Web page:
This text includes an array of instructor teaching materials designed to save you time and to help you keep students engaged. To learn more, visit sagepub.com or contact your SAGE representative at sagepub.com/findmyrep.
In the electronic edition of the book you have purchased, there are several icons that reference links (videos, journal articles) to additional content. Though the electronic edition links are not live, all content referenced may be accessed at . This URL is referenced at several points throughout your electronic edition.
ACKNOWLEDGMENTS Many people directly or indirectly contributed to the development of the ninth edition of Leadership: Theory and Practice. First, I would like to acknowledge my editor, Maggie Stanley, and her talented team at SAGE Publications (Lauren Gobell and Sarah Wilson), who have contributed in so many different ways to the quality and success of this book. For their very capable work during the production phase, I would like to thank the copy editor, Melinda Masson, and the project editor, Tracy Buyan. In her own unique way, each of these people made valuable contributions to the ninth edition.
I would like to thank the following reviewers for their valuable contributions to the development of this manuscript:
Sidney R. Castle, National University
Jason Headrick, Texas Tech University
Michelle Jefferson, Rutgers, The State University of New Jersey
Gary F. Kohut, The University of North Carolina at Charlotte
R. Jeffery Maxfield, Utah Valley University
Daniel F. Nehring, Morehead State University
Michael Pace, Texas A&M University
Heather I. Scott, Kennesaw State University
Charlotte Silvers, Texas Tech University
Elena Svetieva, University of Colorado Colorado Springs
Mark Vrooman, Utica College
Isaac Wanasika, University of Northern Colorado
Rosie Watwood, Concordia University Texas
I would like to thank the following reviewers for their valuable contributions to the development of the eighth-edition manuscript:
Sandra Arumugam-Osburn, St. Louis Community College–Forest Park
Rob Elkington, University of Ontario Institute of Technology
Abimbola Farinde, Columbia Southern University
Belinda S. Han, Utah Valley University
Deborah A. Johnson-Blake, Liberty University
Benjamin Kutsyuruba, Queen’s University
Chenwei Liao, Michigan State University
Heather J. Mashburn, Appalachian State University
Comfort Okpala, North Carolina A&T State University
Ric Rohm, Southeastern University
Patricia Dillon Sobczak, Virginia Commonwealth University
Victor S. Sohmen, Drexel University
Brigitte Steinheider, University of Oklahoma-Tulsa
Robert Waris, University of Missouri–Kansas City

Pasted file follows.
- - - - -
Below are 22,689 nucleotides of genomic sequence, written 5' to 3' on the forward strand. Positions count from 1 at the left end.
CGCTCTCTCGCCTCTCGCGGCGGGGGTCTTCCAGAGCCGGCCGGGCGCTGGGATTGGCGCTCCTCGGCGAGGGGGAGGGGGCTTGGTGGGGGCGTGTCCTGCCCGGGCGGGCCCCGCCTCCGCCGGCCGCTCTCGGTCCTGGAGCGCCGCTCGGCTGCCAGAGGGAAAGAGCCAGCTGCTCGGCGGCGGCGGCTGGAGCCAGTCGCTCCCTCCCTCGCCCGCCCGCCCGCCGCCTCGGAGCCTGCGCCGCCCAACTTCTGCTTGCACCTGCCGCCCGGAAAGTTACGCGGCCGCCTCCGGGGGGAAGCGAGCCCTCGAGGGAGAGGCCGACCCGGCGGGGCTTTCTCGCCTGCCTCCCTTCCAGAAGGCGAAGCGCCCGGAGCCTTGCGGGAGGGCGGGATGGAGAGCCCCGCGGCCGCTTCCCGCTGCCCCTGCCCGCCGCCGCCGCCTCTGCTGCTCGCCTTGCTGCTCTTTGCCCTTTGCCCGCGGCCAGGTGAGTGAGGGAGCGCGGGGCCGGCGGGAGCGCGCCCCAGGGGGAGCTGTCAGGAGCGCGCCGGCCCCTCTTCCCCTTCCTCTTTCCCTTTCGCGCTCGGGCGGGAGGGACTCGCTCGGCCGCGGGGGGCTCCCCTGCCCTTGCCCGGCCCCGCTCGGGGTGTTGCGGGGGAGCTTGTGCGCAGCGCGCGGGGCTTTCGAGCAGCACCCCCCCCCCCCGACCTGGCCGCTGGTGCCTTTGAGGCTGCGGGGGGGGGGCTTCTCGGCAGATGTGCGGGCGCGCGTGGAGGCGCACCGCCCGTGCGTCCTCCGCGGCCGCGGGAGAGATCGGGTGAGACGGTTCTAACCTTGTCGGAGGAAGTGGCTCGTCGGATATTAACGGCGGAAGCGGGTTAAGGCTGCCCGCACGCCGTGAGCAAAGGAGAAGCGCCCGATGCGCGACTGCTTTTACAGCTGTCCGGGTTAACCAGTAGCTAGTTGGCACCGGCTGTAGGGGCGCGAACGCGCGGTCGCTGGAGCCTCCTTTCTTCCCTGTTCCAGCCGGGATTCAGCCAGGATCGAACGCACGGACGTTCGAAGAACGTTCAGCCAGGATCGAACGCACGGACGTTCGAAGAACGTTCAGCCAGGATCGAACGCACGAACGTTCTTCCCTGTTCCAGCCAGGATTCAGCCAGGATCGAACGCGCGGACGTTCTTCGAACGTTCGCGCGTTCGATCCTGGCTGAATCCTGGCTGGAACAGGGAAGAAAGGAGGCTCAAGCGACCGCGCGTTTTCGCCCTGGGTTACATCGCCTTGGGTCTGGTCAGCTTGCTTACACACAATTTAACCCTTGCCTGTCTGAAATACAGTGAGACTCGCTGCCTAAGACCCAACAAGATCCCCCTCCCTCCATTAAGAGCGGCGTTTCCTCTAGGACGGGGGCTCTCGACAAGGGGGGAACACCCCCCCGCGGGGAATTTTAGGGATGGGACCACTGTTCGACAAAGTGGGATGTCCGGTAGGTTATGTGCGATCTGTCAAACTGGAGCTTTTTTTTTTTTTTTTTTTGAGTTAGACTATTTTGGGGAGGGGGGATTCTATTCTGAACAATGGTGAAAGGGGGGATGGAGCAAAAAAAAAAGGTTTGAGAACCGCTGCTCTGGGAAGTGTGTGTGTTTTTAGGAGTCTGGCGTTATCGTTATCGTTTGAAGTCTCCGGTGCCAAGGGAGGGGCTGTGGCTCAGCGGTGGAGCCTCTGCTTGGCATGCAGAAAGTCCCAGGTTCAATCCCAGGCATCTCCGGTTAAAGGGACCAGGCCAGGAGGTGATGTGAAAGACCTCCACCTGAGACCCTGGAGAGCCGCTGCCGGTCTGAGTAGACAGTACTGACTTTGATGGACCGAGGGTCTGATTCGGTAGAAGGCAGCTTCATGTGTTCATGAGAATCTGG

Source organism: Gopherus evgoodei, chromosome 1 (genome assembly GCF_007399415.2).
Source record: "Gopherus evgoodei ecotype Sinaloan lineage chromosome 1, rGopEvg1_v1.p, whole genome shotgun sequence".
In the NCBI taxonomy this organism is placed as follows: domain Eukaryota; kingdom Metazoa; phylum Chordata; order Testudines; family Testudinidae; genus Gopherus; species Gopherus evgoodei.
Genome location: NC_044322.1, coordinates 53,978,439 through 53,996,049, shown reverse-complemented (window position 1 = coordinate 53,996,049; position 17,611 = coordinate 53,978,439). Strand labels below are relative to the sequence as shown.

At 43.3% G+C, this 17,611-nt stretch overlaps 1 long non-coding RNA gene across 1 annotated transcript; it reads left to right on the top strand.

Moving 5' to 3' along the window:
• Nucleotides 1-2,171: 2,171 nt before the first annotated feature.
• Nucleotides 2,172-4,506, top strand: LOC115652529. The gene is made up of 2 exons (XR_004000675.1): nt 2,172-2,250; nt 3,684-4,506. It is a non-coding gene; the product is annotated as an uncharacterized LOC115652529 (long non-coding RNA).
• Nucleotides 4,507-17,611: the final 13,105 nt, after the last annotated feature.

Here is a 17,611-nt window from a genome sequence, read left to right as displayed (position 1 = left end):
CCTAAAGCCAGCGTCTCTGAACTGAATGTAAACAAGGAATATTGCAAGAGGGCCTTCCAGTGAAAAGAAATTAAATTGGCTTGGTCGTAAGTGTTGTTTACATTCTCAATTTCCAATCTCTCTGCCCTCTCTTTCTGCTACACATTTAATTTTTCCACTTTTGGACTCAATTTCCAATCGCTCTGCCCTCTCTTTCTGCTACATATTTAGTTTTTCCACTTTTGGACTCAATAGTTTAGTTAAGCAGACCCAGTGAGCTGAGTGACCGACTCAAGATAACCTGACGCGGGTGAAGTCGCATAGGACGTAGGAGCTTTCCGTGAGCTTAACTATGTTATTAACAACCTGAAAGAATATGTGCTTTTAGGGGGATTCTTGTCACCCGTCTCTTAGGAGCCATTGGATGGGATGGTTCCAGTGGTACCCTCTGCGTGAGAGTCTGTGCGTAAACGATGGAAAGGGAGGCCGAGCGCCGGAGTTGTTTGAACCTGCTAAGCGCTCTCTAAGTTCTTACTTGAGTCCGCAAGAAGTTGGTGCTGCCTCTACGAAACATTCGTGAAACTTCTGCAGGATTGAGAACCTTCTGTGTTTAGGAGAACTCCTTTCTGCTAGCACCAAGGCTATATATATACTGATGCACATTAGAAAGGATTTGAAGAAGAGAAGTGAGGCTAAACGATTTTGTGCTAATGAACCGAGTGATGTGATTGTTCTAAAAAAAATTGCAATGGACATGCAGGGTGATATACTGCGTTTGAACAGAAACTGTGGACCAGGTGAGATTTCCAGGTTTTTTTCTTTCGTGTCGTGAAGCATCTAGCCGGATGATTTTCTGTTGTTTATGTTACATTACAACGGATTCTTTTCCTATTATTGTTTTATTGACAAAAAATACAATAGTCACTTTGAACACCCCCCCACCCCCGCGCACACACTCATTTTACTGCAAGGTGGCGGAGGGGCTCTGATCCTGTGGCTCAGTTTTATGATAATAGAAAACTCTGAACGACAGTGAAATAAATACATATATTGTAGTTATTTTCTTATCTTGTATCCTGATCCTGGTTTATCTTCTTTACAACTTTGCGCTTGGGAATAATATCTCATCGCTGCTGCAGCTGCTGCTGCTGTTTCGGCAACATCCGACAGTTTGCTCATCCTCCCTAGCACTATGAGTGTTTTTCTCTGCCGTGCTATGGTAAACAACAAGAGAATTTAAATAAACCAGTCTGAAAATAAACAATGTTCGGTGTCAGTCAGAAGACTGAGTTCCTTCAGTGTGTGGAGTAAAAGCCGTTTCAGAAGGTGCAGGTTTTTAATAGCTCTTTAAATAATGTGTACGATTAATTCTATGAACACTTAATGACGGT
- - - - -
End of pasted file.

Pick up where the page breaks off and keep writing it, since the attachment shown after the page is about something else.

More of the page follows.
Sandi Zeljko, Lake-Sumter State College
Mary Zonsius, Rush University
I would like to thank the following reviewers for their valuable contributions to the development of the seventh-edition manuscript:
Hamid Akbari, Winona State University
Meera Alagaraja, University of Louisville
Mel Albin, Excelsior College
Thomas Batsching, Reutlingen University
Cheryl Beeler, Angelo State University
Julie Bjorkman, Benedictine University
Mark D. Bowman, Methodist University
Dianne Burns, University of Manchester
Eric Buschlen, Central Michigan University
Steven Bryant, Drury University
Daniel Calhoun, Georgia Southern University
David Conrad, Augsburg College
Joyce Cousins, Royal College of Surgeons in Ireland
Denise Danna, LSUHSC School of Nursing
S. Todd Deal, Georgia Southern University
Caroline S. Fulmer, University of Alabama
Brad Gatlin, John Brown University
Greig A. Gjerdalen, Capilano University
Andrew Gonzales, University of California, Irvine
Decker B. Hains, Western Michigan University
Amanda Hasty, University of Colorado–Denver
Carl Holschen, Missouri Baptist University
Kiran Ismail, St. John’s University
Irma Jones, University of Texas at Brownsville
Michele D. Kegley, University of Cincinnati, Blue Ash College
Jeanea M. Lambeth, Pittsburg State University
David Lees, University of Derby
David S. McClain, University of Hawaii at Manoa
Carol McMillan, New School University
Richard Milter, Johns Hopkins University
Christopher Neck, Arizona State University–Tempe
Keeok Park, University of La Verne
Richard Parkman, University of Plymouth
Lori M. Pindar, Clemson University
Chaminda S. Prelis, University of Dubuque
Casey Rae, George Fox University
Noel Ronan, Waterford Institute of Technology
Louis Rubino, California State University, Northridge
Shadia Sachedina, Baruch College (School of Public Affairs)
Harriet L. Schwartz, Carlow University
Kelli K. Smith, University of Nebraska-Lincoln
David Swenson, The College of St. Scholastica
Danny L. Talbot, Washington State University
Robert L. Taylor, University of Louisville
Precious Taylor-Clifton, Cambridge College
John Tummons, University of Missouri
Kristi Tyran, Western Washington University
Tamara Von George, Granite State College
Natalie Walker, Seminole State College
William Welch, Bowie State University
David E. Williams, Texas Tech University
Tony Wohlers, Cameron University
Sharon A. Wulf, Worcester Polytechnic Institute School of Business
Alec Zama, Grand View University
Xia Zhao, California State University, Dominguez Hills
In addition, I would like to thank, for their exceptional work on the leadership profile tool and the ancillaries, Isolde Anderson (Hope College), John Baker (Western Kentucky University), and Eric Buschlen.
A very special acknowledgment goes to Laurel Northouse who has been my number-one critic and supporter from the inception of the book in 1990 to the present. In addition, I am especially grateful to Marie Lee for her exceptional editing and guidance throughout this project. For her comprehensive literature reviews and chapter updates, I would like to thank Terri Scandura.
For his review of and comments on the morality and leadership section, I am indebted to Joseph Curtin (Northeastern University). I would like to thank Kate McCain (University of Nebraska–Lincoln) and Jason Headrick (University of Nebraska–Lincoln) for their co